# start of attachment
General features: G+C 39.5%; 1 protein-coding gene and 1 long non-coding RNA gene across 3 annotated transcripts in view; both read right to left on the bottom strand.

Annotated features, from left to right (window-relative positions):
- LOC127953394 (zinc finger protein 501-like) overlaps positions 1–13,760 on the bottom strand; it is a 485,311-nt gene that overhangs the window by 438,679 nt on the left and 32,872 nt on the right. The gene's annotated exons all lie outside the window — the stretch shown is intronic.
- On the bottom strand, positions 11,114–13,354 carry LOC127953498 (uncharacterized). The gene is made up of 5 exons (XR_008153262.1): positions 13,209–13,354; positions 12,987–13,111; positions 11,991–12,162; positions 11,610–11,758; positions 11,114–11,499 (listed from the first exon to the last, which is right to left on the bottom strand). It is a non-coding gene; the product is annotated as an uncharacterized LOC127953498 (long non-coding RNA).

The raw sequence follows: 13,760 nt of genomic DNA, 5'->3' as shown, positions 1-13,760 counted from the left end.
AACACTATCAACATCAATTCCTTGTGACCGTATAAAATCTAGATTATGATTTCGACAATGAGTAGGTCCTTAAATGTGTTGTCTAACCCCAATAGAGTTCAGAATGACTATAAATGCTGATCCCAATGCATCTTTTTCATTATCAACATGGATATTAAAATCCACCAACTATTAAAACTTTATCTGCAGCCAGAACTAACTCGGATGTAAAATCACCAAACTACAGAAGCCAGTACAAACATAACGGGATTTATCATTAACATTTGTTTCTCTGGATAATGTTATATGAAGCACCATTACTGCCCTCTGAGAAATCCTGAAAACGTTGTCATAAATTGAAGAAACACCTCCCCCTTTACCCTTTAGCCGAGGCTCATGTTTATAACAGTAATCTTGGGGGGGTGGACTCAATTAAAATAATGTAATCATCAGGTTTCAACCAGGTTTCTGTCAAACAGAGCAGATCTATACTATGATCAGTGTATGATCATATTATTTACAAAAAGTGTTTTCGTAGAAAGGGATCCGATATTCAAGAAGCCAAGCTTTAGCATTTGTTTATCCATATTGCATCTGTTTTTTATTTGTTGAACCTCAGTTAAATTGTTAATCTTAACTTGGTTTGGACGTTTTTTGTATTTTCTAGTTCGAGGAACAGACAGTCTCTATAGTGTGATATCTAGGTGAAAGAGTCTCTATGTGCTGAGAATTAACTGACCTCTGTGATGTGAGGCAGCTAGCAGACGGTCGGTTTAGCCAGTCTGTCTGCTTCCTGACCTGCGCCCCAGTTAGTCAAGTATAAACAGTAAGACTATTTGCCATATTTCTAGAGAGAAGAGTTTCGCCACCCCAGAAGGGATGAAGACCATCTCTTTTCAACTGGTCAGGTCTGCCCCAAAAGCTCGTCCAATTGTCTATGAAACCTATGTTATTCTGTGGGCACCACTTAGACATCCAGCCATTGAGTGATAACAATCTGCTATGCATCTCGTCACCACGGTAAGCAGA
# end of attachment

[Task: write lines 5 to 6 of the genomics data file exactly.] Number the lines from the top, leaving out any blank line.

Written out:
The raw sequence follows: 13,760 nt of genomic DNA, 5'->3' as shown, positions 1-13,760 counted from the left end.
AACACTATCAACATCAATTCCTTGTGACCGTATAAAATCTAGATTATGATTTCGACAATGAGTAGGTCCTTAAATGTGTTGTCTAACCCCAATAGAGTTCAGAATGACTATAAATGCTGATCCCAATGCATCTTTTTCATTATCAACATGGATATTAAAATCCACCAACTATTAAAACTTTATCTGCAGCCAGAACTAACTCGGATGTAAAATCACCAAACTACAGAAGCCAGTACAAACATAACGGGATTTATCATTAACATTTGTTTCTCTGGATAATGTTATATGAAGCACCATTACTGCCCTCTGAGAAATCCTGAAAACGTTGTCATAAATTGAAGAAACACCTCCCCCTTTACCCTTTAGCCGAGGCTCATGTTTATAACAGTAATCTTGGGGGGGTGGACTCAATTAAAATAATGTAATCATCAGGTTTCAACCAGGTTTCTGTCAAACAGAGCAGATCTATACTATGATCAGTGTATGATCATATTATTTACAAAAAGTGTTTTCGTAGAAAGGGATCCGATATTCAAGAAGCCAAGCTTTAGCATTTGTTTATCCATATTGCATCTGTTTTTTATTTGTTGAACCTCAGTTAAATTGTTAATCTTAACTTGGTTTGGACGTTTTTTGTATTTTCTAGTTCGAGGAACAGACAGTCTCTATAGTGTGATATCTAGGTGAAAGAGTCTCTATGTGCTGAGAATTAACTGACCTCTGTGATGTGAGGCAGCTAGCAGACGGTCGGTTTAGCCAGTCTGTCTGCTTCCTGACCTGCGCCCCAGTTAGTCAAGTATAAACAGTAAGACTATTTGCCATATTTCTAGAGAGAAGAGTTTCGCCACCCCAGAAGGGATGAAGACCATCTCTTTTCAACTGGTCAGGTCTGCCCCAAAAGCTCGTCCAATTGTCTATGAAACCTATGTTATTCTGTGGGCACCACTTAGACATCCAGCCATTGAGTGATAACAATCTGCTATGCATCTCGTCACCACGGTAAGCAGA